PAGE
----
3. The method according to claim 1, wherein providing the response comprises modulating the force to simulate actuation of a dome switch and, during simulation of actuation of the dome switch, varying the force at high frequency and low magnitude relative to modulating the force to simulate actuation of the dome switch.
4. The method according to claim 3, wherein varying the force comprises varying at high frequency and low magnitude based on the input.
5. The method according to claim 3, wherein determining an input comprises determining a selected character.
6. The method according to claim 5, comprising adding the selected character to a character string, determining if objects stored in reference data have an initial portion that match the character string, and providing the response based on whether or not an object or objects stored in reference data have an initial portion that matches the character string.
7. The method according to claim 6, wherein providing the response comprises providing a first response when an object stored in reference data has an initial portion that matches the character string and providing a second response, different from the first response, when no objects stored in reference data have an initial portion that matches the character string.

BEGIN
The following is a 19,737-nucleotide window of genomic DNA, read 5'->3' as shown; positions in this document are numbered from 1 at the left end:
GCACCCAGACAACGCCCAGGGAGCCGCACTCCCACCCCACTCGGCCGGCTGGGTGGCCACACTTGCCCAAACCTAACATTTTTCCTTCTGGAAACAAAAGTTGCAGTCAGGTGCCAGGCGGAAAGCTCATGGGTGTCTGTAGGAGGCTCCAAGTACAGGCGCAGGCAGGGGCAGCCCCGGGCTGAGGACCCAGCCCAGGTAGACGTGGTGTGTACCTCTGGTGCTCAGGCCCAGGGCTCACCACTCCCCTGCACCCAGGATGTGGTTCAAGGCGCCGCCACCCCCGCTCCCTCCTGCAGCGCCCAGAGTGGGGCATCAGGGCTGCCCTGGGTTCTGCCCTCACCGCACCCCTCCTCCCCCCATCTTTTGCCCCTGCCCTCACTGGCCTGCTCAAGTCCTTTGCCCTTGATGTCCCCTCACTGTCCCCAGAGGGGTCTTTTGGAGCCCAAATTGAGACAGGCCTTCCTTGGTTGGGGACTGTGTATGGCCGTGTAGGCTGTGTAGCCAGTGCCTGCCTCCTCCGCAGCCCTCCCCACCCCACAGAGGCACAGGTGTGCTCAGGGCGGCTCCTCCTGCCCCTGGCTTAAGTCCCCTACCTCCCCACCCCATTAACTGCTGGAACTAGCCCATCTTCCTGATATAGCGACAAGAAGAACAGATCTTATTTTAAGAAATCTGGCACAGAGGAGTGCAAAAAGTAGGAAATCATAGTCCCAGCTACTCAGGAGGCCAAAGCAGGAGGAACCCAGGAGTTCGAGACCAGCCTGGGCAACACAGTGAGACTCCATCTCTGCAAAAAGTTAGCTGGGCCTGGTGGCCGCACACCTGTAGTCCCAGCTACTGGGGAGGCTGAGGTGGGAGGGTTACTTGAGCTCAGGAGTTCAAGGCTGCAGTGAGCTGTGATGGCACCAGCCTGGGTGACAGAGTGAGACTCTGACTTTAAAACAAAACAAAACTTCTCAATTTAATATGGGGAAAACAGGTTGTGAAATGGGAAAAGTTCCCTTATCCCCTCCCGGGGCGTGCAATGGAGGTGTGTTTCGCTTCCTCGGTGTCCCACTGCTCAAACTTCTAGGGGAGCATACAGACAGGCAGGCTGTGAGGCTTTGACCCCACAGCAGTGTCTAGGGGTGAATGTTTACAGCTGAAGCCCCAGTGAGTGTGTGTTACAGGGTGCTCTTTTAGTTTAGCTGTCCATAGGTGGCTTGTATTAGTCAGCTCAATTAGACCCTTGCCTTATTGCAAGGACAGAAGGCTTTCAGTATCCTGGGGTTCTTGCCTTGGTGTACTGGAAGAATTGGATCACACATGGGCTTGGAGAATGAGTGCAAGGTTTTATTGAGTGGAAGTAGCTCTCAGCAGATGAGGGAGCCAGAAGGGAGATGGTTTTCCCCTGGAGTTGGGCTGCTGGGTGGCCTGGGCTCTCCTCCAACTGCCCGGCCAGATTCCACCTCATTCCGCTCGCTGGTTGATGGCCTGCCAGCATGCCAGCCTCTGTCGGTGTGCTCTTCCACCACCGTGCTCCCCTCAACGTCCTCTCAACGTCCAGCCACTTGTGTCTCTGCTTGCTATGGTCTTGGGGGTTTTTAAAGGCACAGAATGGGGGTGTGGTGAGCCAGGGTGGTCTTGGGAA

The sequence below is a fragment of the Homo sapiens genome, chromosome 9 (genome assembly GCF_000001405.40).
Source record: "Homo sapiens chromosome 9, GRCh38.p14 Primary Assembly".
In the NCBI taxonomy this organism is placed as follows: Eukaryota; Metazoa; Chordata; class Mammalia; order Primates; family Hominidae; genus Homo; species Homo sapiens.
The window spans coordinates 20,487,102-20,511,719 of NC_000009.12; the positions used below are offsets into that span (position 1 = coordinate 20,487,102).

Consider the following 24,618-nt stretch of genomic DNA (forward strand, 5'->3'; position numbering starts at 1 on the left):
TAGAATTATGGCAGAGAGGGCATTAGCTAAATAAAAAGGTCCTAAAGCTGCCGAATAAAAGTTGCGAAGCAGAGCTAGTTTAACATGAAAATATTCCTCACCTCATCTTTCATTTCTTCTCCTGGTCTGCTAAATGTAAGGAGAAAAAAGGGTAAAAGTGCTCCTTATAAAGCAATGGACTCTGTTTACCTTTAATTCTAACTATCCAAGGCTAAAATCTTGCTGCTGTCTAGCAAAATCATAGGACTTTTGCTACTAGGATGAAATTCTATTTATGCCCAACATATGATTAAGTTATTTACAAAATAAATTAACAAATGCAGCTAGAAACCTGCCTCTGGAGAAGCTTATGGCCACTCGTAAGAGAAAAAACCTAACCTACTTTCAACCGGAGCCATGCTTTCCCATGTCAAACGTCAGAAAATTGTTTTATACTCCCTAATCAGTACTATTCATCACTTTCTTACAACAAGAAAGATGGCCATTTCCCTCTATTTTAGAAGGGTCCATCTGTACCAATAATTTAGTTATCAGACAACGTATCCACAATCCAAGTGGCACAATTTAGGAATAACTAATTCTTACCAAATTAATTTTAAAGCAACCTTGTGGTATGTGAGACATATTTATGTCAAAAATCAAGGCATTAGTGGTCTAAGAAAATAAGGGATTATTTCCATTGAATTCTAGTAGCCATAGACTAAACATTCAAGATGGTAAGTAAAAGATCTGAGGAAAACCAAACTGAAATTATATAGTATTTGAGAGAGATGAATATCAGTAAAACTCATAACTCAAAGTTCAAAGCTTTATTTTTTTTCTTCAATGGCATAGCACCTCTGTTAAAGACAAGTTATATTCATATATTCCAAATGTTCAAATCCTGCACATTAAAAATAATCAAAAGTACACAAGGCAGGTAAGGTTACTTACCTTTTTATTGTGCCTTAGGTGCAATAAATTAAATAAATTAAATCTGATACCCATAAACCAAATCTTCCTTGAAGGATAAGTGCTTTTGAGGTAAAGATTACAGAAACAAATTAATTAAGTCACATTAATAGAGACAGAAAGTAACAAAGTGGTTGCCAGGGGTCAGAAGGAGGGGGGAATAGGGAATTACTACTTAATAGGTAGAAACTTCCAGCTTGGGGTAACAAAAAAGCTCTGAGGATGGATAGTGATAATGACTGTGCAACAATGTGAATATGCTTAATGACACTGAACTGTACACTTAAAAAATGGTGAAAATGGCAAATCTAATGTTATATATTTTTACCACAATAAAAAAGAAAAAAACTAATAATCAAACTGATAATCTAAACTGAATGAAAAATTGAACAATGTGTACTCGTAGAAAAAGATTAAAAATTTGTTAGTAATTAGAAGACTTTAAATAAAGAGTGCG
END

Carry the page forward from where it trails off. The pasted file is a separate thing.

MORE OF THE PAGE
8. The method according to claim 6, wherein providing the response comprises providing a first response when one object stored in reference data has an initial portion that matches the character string and providing a second response, different from the first response, when more than one object stored in reference data has an initial portion that matches the character string.
9. The method according to claim 8, comprising providing a third response, different from the first response and the second response, when no objects stored in reference data have an initial portion that matches the character string.
10. The method according to claim 3, wherein modulating the force to simulate actuation of a dome switch comprises reducing the force over a collapse time period to cause the touch-sensitive input device to move toward the base to simulate collapse of a dome switch.